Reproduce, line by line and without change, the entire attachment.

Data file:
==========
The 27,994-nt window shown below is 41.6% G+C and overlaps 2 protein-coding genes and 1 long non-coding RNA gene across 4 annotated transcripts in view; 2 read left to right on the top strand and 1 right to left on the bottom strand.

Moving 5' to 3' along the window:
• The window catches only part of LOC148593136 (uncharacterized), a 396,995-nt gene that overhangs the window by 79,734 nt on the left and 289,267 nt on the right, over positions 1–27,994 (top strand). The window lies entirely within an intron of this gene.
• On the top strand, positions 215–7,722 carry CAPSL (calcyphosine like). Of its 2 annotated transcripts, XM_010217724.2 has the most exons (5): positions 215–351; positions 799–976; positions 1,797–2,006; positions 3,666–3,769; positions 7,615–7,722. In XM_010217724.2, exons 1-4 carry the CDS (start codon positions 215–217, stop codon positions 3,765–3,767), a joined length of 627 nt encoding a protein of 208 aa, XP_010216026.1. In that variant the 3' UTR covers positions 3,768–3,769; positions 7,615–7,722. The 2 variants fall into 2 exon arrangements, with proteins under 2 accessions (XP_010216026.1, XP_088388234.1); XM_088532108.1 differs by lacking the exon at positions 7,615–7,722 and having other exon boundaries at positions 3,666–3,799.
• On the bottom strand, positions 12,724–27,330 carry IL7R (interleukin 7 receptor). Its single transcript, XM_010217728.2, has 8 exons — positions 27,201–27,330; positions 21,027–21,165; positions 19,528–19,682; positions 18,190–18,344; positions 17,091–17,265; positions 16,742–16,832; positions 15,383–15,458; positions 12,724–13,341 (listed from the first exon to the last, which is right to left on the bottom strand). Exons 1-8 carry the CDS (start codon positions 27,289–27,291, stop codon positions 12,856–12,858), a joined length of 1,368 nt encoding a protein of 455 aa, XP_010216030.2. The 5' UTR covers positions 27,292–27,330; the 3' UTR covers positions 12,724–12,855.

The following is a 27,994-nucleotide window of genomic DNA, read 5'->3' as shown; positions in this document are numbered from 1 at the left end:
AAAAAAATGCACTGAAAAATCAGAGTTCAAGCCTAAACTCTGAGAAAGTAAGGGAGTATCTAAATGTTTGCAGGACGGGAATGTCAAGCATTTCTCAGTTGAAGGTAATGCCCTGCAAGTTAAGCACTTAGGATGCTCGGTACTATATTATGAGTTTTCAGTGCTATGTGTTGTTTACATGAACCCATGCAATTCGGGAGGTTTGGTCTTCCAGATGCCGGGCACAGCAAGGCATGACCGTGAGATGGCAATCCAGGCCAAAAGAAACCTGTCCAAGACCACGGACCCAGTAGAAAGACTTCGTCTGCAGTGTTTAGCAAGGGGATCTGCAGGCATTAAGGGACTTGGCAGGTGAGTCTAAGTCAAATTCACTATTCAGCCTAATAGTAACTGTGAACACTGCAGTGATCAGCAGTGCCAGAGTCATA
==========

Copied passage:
The 27,994-nt window shown below is 41.6% G+C and overlaps 2 protein-coding genes and 1 long non-coding RNA gene across 4 annotated transcripts in view; 2 read left to right on the top strand and 1 right to left on the bottom strand.

Moving 5' to 3' along the window:
• The window catches only part of LOC148593136 (uncharacterized), a 396,995-nt gene that overhangs the window by 79,734 nt on the left and 289,267 nt on the right, over positions 1–27,994 (top strand). The window lies entirely within an intron of this gene.
• On the top strand, positions 215–7,722 carry CAPSL (calcyphosine like). Of its 2 annotated transcripts, XM_010217724.2 has the most exons (5): positions 215–351; positions 799–976; positions 1,797–2,006; positions 3,666–3,769; positions 7,615–7,722. In XM_010217724.2, exons 1-4 carry the CDS (start codon positions 215–217, stop codon positions 3,765–3,767), a joined length of 627 nt encoding a protein of 208 aa, XP_010216026.1. In that variant the 3' UTR covers positions 3,768–3,769; positions 7,615–7,722. The 2 variants fall into 2 exon arrangements, with proteins under 2 accessions (XP_010216026.1, XP_088388234.1); XM_088532108.1 differs by lacking the exon at positions 7,615–7,722 and having other exon boundaries at positions 3,666–3,799.
• On the bottom strand, positions 12,724–27,330 carry IL7R (interleukin 7 receptor). Its single transcript, XM_010217728.2, has 8 exons — positions 27,201–27,330; positions 21,027–21,165; positions 19,528–19,682; positions 18,190–18,344; positions 17,091–17,265; positions 16,742–16,832; positions 15,383–15,458; positions 12,724–13,341 (listed from the first exon to the last, which is right to left on the bottom strand). Exons 1-8 carry the CDS (start codon positions 27,289–27,291, stop codon positions 12,856–12,858), a joined length of 1,368 nt encoding a protein of 455 aa, XP_010216030.2. The 5' UTR covers positions 27,292–27,330; the 3' UTR covers positions 12,724–12,855.

The following is a 27,994-nucleotide window of genomic DNA, read 5'->3' as shown; positions in this document are numbered from 1 at the left end:
AAAAAAATGCACTGAAAAATCAGAGTTCAAGCCTAAACTCTGAGAAAGTAAGGGAGTATCTAAATGTTTGCAGGACGGGAATGTCAAGCATTTCTCAGTTGAAGGTAATGCCCTGCAAGTTAAGCACTTAGGATGCTCGGTACTATATTATGAGTTTTCAGTGCTATGTGTTGTTTACATGAACCCATGCAATTCGGGAGGTTTGGTCTTCCAGATGCCGGGCACAGCAAGGCATGACCGTGAGATGGCAATCCAGGCCAAAAGAAACCTGTCCAAGACCACGGACCCAGTAGAAAGACTTCGTCTGCAGTGTTTAGCAAGGGGATCTGCAGGCATTAAGGGACTTGGCAGGTGAGTCTAAGTCAAATTCACTATTCAGCCTAATAGTAACTGTGAACACTGCAGTGATCAGCAGTGCCAGAGTCATA